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Environmental Law Whistleblowers

We represent wildlife and environmental crime whistleblowers from all over the globe who report violations of various U.S. laws, and who file for monetary rewards.

Kohn, Kohn and Colapinto’s whistleblower attorneys have experience using whistleblower reward laws to address environmental crimes. Laws such as the False Claims Act, the Commodity Exchange Act, and Foreign Corrupt Practices Act have whistleblower provisions that can be used to combat criminal activity related to environmental crimes, including illegal fishing, illegal logging, and wildlife trafficking.

For example, illegal logging in a rain forest in Asia or South America can trigger violations of U.S. law. The False Claims Act, that has very strong qui tam whistleblower reward provisions, covers false statements on import or customs forms. It is typical that customs forms are falsified when lumber or fish harvested in violation of environmental laws are imported into the United States.

The major wildlife trafficking laws also have reward provisions, including the Endangered Species Act, have reward provisions. Unlike the False Claims Act and similar reward laws, the Endangered Species Act reward law is discretionary. However, as explained in the groundbreaking article by our partner Stephen Kohn, “Monetary Rewards for Wildlife Whistleblowers: A Game-Changer in Wildlife Trafficking Detection and Deterrence,” these laws can be used to reward whistleblowers.

Another law available to environmental whistleblowers is the Act to Prevent Pollution from Ships (APPS). The APPS incentivizes the reporting of pollution on the high seas. The law has transnational jurisdiction and numerous non-U.S. citizens have obtained rewards. Under the APPS federal court judges can award whistleblowers up to 50% of sanctions obtained when a seaman’s disclosures result in the successful prosecution of an ocean pollution case.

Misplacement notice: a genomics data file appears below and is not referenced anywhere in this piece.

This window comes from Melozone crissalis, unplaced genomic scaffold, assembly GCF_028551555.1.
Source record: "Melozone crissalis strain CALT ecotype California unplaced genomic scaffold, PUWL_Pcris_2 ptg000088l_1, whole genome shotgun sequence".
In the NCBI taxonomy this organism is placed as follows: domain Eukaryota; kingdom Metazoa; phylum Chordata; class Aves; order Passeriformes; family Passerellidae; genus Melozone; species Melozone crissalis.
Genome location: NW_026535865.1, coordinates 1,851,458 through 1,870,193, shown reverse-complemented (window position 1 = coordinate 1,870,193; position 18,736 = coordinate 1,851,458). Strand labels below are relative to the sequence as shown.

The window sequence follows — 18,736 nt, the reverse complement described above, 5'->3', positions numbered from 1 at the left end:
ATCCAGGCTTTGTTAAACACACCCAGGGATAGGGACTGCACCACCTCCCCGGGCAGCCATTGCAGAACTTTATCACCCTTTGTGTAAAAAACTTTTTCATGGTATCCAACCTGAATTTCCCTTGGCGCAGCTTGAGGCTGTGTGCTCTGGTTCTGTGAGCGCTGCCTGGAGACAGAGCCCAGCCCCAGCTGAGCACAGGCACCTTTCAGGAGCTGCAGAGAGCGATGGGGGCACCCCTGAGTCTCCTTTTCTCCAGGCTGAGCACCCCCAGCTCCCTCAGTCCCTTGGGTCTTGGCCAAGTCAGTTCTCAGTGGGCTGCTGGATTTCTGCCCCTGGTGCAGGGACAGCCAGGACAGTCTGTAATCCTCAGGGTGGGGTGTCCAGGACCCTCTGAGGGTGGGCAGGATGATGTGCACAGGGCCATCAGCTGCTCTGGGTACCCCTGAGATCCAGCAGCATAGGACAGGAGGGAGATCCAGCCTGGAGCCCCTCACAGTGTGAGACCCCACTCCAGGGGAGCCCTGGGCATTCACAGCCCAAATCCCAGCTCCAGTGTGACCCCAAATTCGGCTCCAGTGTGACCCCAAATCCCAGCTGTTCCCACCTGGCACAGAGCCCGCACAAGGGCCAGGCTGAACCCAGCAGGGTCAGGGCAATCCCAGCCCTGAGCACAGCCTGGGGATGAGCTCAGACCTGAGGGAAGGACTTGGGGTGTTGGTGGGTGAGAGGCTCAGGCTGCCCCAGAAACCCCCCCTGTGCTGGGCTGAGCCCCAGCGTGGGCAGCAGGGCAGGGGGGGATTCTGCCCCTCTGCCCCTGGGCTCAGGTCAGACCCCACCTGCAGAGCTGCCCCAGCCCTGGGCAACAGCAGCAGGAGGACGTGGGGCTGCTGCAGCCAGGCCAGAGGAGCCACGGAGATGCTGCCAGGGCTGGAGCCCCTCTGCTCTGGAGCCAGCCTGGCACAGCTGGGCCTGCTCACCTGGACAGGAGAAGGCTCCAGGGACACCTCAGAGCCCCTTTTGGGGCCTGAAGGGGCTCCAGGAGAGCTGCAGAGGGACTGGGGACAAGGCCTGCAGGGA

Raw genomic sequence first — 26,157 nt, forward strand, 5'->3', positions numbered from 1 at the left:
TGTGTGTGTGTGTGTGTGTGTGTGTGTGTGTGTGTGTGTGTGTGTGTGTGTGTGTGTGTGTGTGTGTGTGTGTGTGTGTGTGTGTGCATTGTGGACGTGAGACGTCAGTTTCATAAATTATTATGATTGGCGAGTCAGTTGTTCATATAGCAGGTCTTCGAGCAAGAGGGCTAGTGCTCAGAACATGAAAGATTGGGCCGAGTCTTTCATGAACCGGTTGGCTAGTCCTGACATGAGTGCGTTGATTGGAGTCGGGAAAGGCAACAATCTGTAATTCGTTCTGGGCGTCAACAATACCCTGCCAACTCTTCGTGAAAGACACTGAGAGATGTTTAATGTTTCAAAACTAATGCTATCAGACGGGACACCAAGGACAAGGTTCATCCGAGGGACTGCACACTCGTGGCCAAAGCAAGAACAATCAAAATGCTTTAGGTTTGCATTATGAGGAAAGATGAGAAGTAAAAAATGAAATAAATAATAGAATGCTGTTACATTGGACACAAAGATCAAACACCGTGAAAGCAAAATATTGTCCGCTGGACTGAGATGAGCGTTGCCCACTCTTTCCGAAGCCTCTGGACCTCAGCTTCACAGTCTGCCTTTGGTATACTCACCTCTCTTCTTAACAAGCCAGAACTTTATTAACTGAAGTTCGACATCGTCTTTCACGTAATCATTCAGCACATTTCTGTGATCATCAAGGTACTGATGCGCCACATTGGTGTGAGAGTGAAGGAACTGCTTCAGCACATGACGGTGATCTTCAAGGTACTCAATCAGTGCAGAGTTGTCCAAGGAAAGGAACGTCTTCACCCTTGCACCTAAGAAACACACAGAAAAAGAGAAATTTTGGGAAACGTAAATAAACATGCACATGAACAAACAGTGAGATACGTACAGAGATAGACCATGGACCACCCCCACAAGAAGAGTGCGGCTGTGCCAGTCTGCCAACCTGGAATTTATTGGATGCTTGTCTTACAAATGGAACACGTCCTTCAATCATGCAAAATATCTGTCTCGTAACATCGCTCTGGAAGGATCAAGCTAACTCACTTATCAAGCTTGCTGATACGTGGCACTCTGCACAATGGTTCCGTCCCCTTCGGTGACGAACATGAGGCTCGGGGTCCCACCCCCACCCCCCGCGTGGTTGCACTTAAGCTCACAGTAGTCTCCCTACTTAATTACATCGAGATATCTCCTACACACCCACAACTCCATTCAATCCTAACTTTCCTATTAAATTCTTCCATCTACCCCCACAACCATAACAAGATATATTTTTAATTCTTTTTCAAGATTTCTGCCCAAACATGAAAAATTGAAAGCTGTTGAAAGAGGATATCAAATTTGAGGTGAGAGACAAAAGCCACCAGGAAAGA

As set forth in the index of cases complied under the APPS, whistleblowers from numerous countries have obtained over $30 million in awards for reporting the illegal discharge of oil.

Environmental Law

“The availability of the award aptly reflects the realities of life at sea…A monetary award both rewards the crew member for taking that risk and may provide an incentive for other crew members on other vessels to alert inspectors and investigators regarding similar crimes.”

1:11-CR-00652 (D. Md. 2012), U.S. v. Efploia Shipping Co., S.A.

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Additional Resources

  • December 3, 2021

    On November 19, the Wildlife Conservation & Anti-Trafficking Act was reintroduced. This groundbreaking bipartisan legislation is aimed at making it easier to catch and prosecute poachers, traffickers, and those involved in the global trade of illegal wildlife and seafood products. It was introduced by Representatives Don Young (R- AK) and John Garamendi (D-CA). A key feature of this bipartisan bill are the whistleblower provisions which mandate that federal agencies offer monetary awards to individuals who provide original information on wildlife trafficking. Similar laws have revolutionized the detection and prosecution of government contract fraud, tax fraud and securities fraud. It will also provide dedicated funding for wildlife conservation programs at no expense to American taxpayers. A version of the bill was previously introduced in 2018 and received widespread support from whistleblower advocacy groups and wildlife conservation groups. In 2020, Representative Young spoke about the provisions in the bill which increase protections and incentives for wildlife whistleblowers. Young described whistleblowers as “our eyes and ears on the ground” and “invaluable partners in the fight against illegal hunting and fishing.” Kohn, Kohn & Colapinto founding partner Stephen M. Kohn described the bill as “the most significant breakthrough in the protection of endangered species in a generation. It closes loopholes that have undermined the prosecution of illegal wildlife traffickers and empowers citizens and NGO’s to play a leading role in the struggle to end ...

  • September 27, 2021